Wednesday, 4 September 2013

Peter's Pence

Also known as Romescot, Romepenny, Peterpence, or Rome fee (Rome feah), and other variations.

In Latin as Denarius Sancti Petri (Alms of Saint Peter)

The annual tribute paid by the households of England to the pope on the feast of St. Peter ad Vincula [1st August]: this tax was known as Peter’s Pence. Not only England paid it, but Sweden, Norway, and Iceland, countries whose religious traditions closely followed those of England, also paid a hearth tax to the pope. The tax was collected by the local abbots or bishops and sent to Rome in coins of small value, traditionally set at the rate of one silver penny for every household [hearth tax] occupying land worth thirty pence a year. It was meant to be a voluntary payment made by the faithful. Other countries paid tribute for the pope's protection.

In 1074., pope Gregory VII sent a formal demand to King William "Concerning the Peterspence to be collected in England". He wrote, "we charge you to watch over it as if it were your own revenue." By this the pope implied that the Peter's ' Pence was a kind of tribute and the king of England should do homage before him. After a delay of two years William sent a reply refusing to do feudal homage to the pope, as it was not justified by any precedent, but he formally recognized the pope's claim to Peter's Pence, and promised that the arrears would be made up.

It was extended to Ireland under the bull Laudabiliter issued by Pope Adrian IV to Henry II in 1155.

Henry II, during his dispute with Thomas Becket, in November 1164 tried to used the Peter's Pence levy as a bargaining counter with pope Alexander III, who was in exile in France at the time and in desperate need of funds. Henry offered  the pope a bribe of raising the Peter's Pence tribute "from every house whence smoke arises" in his kingdom. This would have increased the amount of money paid by a 1000 pounds of silver per year, but Alexander declined the offer. This is described in William Fitzstephen's account of the Life of Thomas Becket.

Extract from
Gourde, Leo T. (1943), "An Annotated Translation of the Life of St. Thomas Becket by William Fitzstephen"
pp 98-9

" The Count of Arundel spoke more efficaciously and eloquently than the rest end thus was heard with favor and won applause. In secret they murmured in the ears of the Pope concerning the deposition of the Archbishop, prompting him with very great promises. At last it was even added that the annual Peter's Pence, which now came only from only those attached to the soil and not from all and went to the English Treasury, the King would make and confirm forever to be paid to the Church from every inhabitant of the land, from every home from which smoke ascended, from cities, castles, boroughs, and villages. The annual increase indeed to the Curia of Rome would increase to a thousand pounds of silver beyond what it then was. But when they found the Pope immovable and a preserver of rigid honesty, as it had been commanded them not to delay beyond three days at court, nor to await the Archbishop to prosecute the causes, after receiving remission and a blessing, they departed."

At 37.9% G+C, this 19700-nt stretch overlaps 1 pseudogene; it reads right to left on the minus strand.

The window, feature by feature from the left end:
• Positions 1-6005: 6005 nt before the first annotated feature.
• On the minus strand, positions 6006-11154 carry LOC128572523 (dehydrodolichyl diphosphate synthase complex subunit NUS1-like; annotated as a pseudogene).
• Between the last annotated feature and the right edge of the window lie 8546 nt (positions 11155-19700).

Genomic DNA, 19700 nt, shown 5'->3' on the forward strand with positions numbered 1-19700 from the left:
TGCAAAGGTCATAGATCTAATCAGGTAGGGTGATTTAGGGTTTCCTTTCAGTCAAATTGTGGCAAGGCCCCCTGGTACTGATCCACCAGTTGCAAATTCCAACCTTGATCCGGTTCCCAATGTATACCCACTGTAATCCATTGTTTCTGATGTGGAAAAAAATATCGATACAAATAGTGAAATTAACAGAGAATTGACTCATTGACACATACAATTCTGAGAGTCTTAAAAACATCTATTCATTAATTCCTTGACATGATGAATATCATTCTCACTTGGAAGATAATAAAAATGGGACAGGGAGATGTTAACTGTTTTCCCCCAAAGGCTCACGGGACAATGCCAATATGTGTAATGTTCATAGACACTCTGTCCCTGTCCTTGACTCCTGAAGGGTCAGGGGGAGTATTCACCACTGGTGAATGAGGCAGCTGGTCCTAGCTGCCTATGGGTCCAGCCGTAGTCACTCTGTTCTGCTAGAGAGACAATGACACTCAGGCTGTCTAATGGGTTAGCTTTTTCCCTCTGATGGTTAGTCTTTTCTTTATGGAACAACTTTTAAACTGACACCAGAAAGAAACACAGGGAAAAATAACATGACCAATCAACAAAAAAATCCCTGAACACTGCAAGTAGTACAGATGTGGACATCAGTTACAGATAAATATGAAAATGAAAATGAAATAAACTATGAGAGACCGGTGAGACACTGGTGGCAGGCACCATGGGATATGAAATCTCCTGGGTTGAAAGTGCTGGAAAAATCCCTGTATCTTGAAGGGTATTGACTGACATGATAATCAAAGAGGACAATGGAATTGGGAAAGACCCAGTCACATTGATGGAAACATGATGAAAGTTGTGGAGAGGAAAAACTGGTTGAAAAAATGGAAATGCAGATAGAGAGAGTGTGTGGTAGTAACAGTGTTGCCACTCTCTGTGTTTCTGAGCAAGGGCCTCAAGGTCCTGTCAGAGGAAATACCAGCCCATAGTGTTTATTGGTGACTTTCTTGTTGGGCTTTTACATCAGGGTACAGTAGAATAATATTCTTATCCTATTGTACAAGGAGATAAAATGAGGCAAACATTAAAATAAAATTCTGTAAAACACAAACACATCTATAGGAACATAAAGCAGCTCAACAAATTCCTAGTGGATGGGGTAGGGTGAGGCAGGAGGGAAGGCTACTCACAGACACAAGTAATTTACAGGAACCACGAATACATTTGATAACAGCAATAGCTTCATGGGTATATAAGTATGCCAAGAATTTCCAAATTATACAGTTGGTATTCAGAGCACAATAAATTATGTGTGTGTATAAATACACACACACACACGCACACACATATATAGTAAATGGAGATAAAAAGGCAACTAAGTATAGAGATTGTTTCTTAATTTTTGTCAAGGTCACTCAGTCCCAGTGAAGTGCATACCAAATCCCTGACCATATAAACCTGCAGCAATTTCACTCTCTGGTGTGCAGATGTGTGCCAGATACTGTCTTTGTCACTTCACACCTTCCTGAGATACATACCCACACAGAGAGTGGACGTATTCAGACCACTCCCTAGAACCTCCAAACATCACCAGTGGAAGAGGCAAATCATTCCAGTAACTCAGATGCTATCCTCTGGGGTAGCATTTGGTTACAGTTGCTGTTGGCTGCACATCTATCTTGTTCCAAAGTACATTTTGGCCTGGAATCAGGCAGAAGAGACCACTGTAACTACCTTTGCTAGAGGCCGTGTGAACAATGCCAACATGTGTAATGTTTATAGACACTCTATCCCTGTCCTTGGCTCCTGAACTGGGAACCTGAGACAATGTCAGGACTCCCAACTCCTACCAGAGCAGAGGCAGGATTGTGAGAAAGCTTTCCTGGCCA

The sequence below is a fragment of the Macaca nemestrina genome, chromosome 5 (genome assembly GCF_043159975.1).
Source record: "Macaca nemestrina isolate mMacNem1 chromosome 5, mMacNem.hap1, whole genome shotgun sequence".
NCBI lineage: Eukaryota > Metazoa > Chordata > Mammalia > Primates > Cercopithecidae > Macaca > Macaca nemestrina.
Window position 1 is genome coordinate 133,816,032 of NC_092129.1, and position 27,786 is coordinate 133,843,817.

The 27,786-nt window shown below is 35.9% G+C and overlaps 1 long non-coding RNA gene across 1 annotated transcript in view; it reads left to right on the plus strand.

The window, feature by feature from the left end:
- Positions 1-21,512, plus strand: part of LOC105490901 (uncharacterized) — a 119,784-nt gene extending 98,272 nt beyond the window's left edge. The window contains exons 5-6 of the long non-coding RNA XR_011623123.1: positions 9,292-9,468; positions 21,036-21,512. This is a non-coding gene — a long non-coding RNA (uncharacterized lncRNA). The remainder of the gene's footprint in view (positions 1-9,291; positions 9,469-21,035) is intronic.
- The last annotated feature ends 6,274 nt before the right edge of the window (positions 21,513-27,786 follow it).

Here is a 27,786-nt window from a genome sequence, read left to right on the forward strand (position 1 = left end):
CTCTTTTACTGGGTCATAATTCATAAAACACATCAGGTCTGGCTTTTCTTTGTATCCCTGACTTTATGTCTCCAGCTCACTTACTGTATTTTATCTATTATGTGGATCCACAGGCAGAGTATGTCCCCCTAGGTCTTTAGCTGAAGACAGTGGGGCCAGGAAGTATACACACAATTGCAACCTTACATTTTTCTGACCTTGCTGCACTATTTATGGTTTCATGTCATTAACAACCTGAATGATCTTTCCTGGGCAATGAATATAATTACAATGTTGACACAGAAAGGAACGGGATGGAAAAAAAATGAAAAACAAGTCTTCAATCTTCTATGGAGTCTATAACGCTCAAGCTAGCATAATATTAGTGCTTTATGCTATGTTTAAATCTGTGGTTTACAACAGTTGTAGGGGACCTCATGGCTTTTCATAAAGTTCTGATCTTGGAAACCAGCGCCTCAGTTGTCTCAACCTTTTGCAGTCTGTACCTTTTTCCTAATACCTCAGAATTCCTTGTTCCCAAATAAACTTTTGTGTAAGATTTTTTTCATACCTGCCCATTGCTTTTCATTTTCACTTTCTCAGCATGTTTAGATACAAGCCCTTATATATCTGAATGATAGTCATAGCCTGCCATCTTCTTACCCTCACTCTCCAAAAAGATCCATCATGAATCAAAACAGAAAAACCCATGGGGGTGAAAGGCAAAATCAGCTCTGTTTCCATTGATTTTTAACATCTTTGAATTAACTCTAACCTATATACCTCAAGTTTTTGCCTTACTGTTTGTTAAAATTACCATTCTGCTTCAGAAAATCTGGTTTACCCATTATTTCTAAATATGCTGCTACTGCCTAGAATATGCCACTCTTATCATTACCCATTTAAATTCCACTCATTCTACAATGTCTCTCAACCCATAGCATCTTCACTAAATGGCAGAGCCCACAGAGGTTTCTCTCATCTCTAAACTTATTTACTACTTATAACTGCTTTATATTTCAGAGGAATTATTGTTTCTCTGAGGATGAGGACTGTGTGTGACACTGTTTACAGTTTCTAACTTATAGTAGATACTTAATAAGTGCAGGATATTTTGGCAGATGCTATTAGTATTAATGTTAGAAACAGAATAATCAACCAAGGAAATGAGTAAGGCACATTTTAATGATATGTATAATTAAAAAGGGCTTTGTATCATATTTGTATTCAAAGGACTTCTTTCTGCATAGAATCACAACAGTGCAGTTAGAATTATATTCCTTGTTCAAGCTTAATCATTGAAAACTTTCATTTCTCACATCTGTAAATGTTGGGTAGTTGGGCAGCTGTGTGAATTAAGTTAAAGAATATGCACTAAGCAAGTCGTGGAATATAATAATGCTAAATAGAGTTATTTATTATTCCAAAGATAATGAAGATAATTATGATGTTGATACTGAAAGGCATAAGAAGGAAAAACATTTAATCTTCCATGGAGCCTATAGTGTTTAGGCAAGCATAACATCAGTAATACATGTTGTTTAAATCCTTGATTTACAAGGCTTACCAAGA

Ian Stuart Robinson (1990). The Papacy, 1073-1198: Continuity and Innovation. Cambridge University Press. pp. 278–81. ISBN 978-0-521-31922-5.

E.C. Harington - Peter's Pence

Thurston, H. (1911). Peterspence. In The Catholic Encyclopedia. New York:

The 1911 Encyclopedia Britannica
Peter's Pence

Notes and Queries. Oxford University Press. 1863. pp. 256–.

James Thompson (1849). The history of Leicester. Index. pp. 148–.

Rapin de Thoyras (Paul, M.); Nicolas Tindal (1757). The history of England. Printed for T. Osborne. pp. 203–.

Peter's Pence and the Population of England about 1164
F. Liebermann
The English Historical Review (OUP)
Vol. 11, No. 44 (Oct., 1896), pp. 744-747
John Weever (1767). Antient Funeral Monuments, of Great-Britain, Ireland, and the Islands Adjacent: With the Dissolved Monasteries Therein Contained; Their Founders, and what Eminent Persons Have Been Therein Interred. As Also, the Death and Burial of Certain of the Blood-royal, Nobility and Gentry of These Kingdoms, Emtombed in Foreign Nations .... W. Tooke. pp. 166–.

John Petheram (1840). An Historical Sketch of the Progress and Present State of Anglo-Saxon Literature in England. E. Lumley. pp. 7–
Thomas Becket, Archbishop of Canterbury. p. 221
William Holden Hutton (1899)

Gretchen Herrmann (1926). The Origin and Collection of Peter's Pence in England. 1903.
Der Englische Peterspfennig und die Lehenssteuer aus England und Irland an den Papstuhl im Mittelalter : Jensen, Ole, Dr

The English Traveler to Italy. Ecclesiastical Authority and Spiritual Power: The Church of the First Three Centuries. Stanford University Press. pp. 37–. ISBN 978-0-8047-3559-9.

The 'Denarius Sancti Petri' in England
O. Jensen
Transactions of the Royal Historical Society
New Series, Vol. 15, (1901), pp. 171-247

"Peterspence". Catholic Encyclopedia. New York: Robert Appleton Company. 1913. 

Notes and Queries. Oxford University Press. 1863. pp. 256–.

Monumenta gregoriana (tomus secundus) edited by Philipp JaffĂ©
pp. 89-90 Letter I.70 Pope Gregory VII to William I King of England, 1074 AD


No comments:

Post a Comment